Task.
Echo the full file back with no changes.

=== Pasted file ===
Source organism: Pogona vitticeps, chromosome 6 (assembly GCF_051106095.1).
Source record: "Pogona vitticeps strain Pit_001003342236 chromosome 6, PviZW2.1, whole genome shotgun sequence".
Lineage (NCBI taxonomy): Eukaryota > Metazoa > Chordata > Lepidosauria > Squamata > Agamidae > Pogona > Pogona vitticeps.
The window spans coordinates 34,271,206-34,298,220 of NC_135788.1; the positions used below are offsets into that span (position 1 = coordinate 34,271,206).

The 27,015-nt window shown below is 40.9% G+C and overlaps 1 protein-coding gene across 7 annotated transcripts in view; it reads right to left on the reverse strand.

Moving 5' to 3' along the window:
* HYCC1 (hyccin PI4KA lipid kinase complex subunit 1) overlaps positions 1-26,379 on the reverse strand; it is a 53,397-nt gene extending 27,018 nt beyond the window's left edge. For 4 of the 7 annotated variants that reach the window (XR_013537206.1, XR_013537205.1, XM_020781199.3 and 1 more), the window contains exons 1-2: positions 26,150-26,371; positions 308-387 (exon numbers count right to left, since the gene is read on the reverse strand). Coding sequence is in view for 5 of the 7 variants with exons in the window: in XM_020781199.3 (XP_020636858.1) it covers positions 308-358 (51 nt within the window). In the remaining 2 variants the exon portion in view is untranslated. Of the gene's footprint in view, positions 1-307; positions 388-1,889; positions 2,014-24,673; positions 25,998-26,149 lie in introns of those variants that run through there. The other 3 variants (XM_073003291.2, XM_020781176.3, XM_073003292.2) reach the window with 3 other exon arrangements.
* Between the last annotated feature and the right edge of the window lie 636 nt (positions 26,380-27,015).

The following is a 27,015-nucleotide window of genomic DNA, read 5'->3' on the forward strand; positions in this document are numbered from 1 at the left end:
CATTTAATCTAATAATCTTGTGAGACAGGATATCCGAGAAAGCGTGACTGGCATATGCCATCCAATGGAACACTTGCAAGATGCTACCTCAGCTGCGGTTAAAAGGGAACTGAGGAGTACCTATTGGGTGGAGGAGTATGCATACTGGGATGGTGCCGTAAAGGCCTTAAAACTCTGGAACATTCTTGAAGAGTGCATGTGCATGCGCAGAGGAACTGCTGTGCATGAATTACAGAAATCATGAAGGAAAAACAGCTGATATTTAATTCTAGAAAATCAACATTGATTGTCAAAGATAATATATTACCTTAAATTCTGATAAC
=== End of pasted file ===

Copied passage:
Source organism: Pogona vitticeps, chromosome 6 (assembly GCF_051106095.1).
Source record: "Pogona vitticeps strain Pit_001003342236 chromosome 6, PviZW2.1, whole genome shotgun sequence".
Lineage (NCBI taxonomy): Eukaryota > Metazoa > Chordata > Lepidosauria > Squamata > Agamidae > Pogona > Pogona vitticeps.
The window spans coordinates 34,271,206-34,298,220 of NC_135788.1; the positions used below are offsets into that span (position 1 = coordinate 34,271,206).

The 27,015-nt window shown below is 40.9% G+C and overlaps 1 protein-coding gene across 7 annotated transcripts in view; it reads right to left on the reverse strand.

Moving 5' to 3' along the window:
* HYCC1 (hyccin PI4KA lipid kinase complex subunit 1) overlaps positions 1-26,379 on the reverse strand; it is a 53,397-nt gene extending 27,018 nt beyond the window's left edge. For 4 of the 7 annotated variants that reach the window (XR_013537206.1, XR_013537205.1, XM_020781199.3 and 1 more), the window contains exons 1-2: positions 26,150-26,371; positions 308-387 (exon numbers count right to left, since the gene is read on the reverse strand). Coding sequence is in view for 5 of the 7 variants with exons in the window: in XM_020781199.3 (XP_020636858.1) it covers positions 308-358 (51 nt within the window). In the remaining 2 variants the exon portion in view is untranslated. Of the gene's footprint in view, positions 1-307; positions 388-1,889; positions 2,014-24,673; positions 25,998-26,149 lie in introns of those variants that run through there. The other 3 variants (XM_073003291.2, XM_020781176.3, XM_073003292.2) reach the window with 3 other exon arrangements.
* Between the last annotated feature and the right edge of the window lie 636 nt (positions 26,380-27,015).

The following is a 27,015-nucleotide window of genomic DNA, read 5'->3' on the forward strand; positions in this document are numbered from 1 at the left end:
CATTTAATCTAATAATCTTGTGAGACAGGATATCCGAGAAAGCGTGACTGGCATATGCCATCCAATGGAACACTTGCAAGATGCTACCTCAGCTGCGGTTAAAAGGGAACTGAGGAGTACCTATTGGGTGGAGGAGTATGCATACTGGGATGGTGCCGTAAAGGCCTTAAAACTCTGGAACATTCTTGAAGAGTGCATGTGCATGCGCAGAGGAACTGCTGTGCATGAATTACAGAAATCATGAAGGAAAAACAGCTGATATTTAATTCTAGAAAATCAACATTGATTGTCAAAGATAATATATTACCTTAAATTCTGATAAC